Vaccinations

There are some vaccinations that gay men are strongly encouraged to get to protect themselves against several preventable infections. These include:

  • Meningococcal disease, which although uncommon, can become severe very quickly and can lead to death or permanent disability;
  • hepatitis A and hepatitis B, which both cause inflammation of the liver; and
  • the human papillomavirus (HPV) which is the virus that causes genital and anal warts, and in some cases is associated with certain types of cancer.


Meningococcal disease

There have recently been increasing numbers of confirmed cases of meningococcal C disease, most of which have been reported to be in men who have sex with men.

There is a vaccination available which protects against several strains of meningococcal.

In Victoria the vaccination is available for free for gay and bisexual men until the 31st December 2018. 

Speak to your doctor about your options for vaccination. 

Or to find outmore information, including the free vaccine in Victoria, check out the Better Health Channel website.

For more information about meningococcal disease, please go the 'Meningococcal disease' page in ‘STIs’ section.


Hepatitis A & B

For hepatitis A, two doses of the vaccine are required, the second dose is given 6 to 12 months after the initial vaccination. 

For hepatitis B, three doses of the vaccination are required with an interval of 1 to 2 months between the first and the second dose with a third dose at 2 to 5 months after the second dose.

There is also a hepatitis A and B combination vaccination available. Three doses of the vaccine are required; the second dose after 1 month and the third 6 months after the initial vaccination.

For HIV-positive men, hepatitis B antibody level should be tested yearly to check for the need for a booster.

In Victoria:
From 22 January 2018 until 31 December 2018 all men who have sex with men (MSM) will be able to get access to a free, two dose course of hepatitis A vaccine. 
The free hepatitis B vaccine is provided for men who have sex with men and people living with HIV.

In South Australia:
Several clinics are offering the hepatitis A vaccine for free. For more information, see the SAMESH website.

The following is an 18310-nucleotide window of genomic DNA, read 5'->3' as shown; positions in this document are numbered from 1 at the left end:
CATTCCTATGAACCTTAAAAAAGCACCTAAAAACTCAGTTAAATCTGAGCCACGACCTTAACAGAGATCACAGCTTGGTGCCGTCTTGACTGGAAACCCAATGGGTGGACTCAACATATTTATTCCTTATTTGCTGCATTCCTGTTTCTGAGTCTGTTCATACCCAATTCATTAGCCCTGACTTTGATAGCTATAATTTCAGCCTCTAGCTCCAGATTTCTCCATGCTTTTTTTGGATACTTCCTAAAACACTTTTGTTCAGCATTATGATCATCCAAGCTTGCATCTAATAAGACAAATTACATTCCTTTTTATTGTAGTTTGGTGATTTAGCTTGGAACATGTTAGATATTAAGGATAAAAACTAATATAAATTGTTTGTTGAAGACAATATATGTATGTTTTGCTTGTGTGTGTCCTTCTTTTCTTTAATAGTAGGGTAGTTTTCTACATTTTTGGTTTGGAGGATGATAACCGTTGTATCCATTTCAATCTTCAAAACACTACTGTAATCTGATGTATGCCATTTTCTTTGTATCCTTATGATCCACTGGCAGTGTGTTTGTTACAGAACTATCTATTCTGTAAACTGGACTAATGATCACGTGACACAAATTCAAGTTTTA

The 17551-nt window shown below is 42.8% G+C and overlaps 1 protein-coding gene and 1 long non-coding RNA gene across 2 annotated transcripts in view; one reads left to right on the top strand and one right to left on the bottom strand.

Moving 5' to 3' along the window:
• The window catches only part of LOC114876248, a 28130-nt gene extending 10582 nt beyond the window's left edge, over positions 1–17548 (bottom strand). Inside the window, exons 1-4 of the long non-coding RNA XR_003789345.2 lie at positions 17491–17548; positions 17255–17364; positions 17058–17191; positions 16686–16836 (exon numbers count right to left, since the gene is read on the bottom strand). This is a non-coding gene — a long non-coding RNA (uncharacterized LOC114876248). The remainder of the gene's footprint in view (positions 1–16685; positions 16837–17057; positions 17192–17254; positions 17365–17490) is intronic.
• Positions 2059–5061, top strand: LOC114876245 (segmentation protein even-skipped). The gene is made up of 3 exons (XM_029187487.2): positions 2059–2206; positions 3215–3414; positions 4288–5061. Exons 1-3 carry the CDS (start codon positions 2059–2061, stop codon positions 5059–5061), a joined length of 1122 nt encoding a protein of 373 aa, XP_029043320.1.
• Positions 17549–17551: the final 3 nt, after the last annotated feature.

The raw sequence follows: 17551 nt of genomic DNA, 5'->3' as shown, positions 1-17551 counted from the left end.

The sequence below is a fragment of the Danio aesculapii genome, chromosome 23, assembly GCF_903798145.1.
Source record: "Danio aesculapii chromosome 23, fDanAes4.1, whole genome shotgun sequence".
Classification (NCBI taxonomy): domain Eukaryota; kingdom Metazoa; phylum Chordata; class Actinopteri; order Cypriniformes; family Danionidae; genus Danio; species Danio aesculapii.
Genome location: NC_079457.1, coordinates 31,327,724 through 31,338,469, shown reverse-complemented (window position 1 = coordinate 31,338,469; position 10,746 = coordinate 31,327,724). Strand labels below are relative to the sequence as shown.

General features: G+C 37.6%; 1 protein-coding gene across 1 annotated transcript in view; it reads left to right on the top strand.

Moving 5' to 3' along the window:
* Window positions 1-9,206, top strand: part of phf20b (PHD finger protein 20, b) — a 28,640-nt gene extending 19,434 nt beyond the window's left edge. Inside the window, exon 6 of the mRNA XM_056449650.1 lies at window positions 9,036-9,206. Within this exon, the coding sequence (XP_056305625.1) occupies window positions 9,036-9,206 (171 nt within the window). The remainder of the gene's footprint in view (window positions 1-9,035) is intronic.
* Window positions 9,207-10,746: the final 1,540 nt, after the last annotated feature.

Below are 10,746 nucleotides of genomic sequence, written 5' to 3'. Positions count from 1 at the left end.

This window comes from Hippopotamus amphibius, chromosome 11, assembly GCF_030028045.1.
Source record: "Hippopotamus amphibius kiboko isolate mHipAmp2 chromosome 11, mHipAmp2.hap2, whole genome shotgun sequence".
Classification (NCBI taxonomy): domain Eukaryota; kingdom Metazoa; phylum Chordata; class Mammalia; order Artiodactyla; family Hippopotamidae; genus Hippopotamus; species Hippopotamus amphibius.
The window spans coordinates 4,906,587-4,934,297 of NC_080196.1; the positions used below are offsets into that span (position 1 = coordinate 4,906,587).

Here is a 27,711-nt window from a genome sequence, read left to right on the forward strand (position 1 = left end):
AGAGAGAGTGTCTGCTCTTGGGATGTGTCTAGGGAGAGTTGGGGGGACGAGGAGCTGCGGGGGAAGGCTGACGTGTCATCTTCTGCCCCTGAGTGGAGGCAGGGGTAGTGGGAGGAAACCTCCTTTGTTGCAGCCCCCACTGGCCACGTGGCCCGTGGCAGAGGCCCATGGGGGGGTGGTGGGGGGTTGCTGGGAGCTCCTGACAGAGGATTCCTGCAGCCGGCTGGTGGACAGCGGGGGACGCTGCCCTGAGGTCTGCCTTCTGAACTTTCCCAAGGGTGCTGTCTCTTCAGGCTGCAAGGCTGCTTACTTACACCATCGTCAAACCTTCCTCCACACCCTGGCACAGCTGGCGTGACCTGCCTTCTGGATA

In Western Australia:
Free hepatitis A and B vaccinations are provided to men who have sex with men at sexual health clinics.

In Brisbane:
Free hepatitis A vaccinations will be offered to men who have sex with men for a limited time from February 2018 at the Brisbane Sexual Health and HIV service, and to men who have sex with men and anyone in the LGBTIQ community at risk of hepatitis A at Clinic 30 each Tuesday at 12-4pm from 27 February. Please go to the Queensland Clinics page for locations.

For more information about hepatitis A and B, please go the 'Hepatitis A' and 'Hepatitis B' pages in ‘STIs’ section.


Human Papillomavirus (HPV) 

There is also a vaccination available which protects against several strains of the human papillomavirus (HPV), two strains that cause genital and anal warts, and two strains commonly associated with some cancers.

Some strains of this virus have been associated with abnormal cell changes on the penis or anus, as well as the mouth and throat, with a few strongly associated with cancer. These are the same strains of HPV that are associated with cervical cancer in women.

This vaccine has been offered to women, and is now also now indicatedfor men up to the age of 26. However, it is not currently available on the Pharmaceutical Benefits Scheme (PBS) outside of the school based National Immunisation Program, so the price is not subsidised for adults through this scheme.

In Victoria:
A free catch-up HPV vaccination program is offered until 31 December 2018 for men who have sex with men up to 26 years of age who may have missed the school aged vaccination program.

In South Australia:
A free HPV vaccination program is offered until 31 July 2019 for men who have sex with men up to 26 years of age. For more information, see the SAMESH website. 

In Western Australia:
A free catch-up HPV vaccination program is provided to men who have sex with men at M Clinic. Royal Perth Hospital Sexual Health Clinic also provides free vaccination to men who have sex with men.

The vaccine is most effective if given prior to exposure, however, research has shown that even if you have had prior HPV exposure you may still benefit from vaccination.

If you already have one or more of the strains in the vaccine, you will benefit from the prevention of infection and disease from the strains you have not yet been exposed to.

In people with evidence of prior infection, vaccination can help protect from reacquisition or recurrence of infections leading to warts and other cell changes, including cancer. Research is confirming if this may also be the case for people who have undergone treatment for HPV related external genital lesions.

Speak to your doctor about your options for vaccination.

For more information about HPV, please go to the ‘Genital & Anal Warts’ page in ‘STIs’.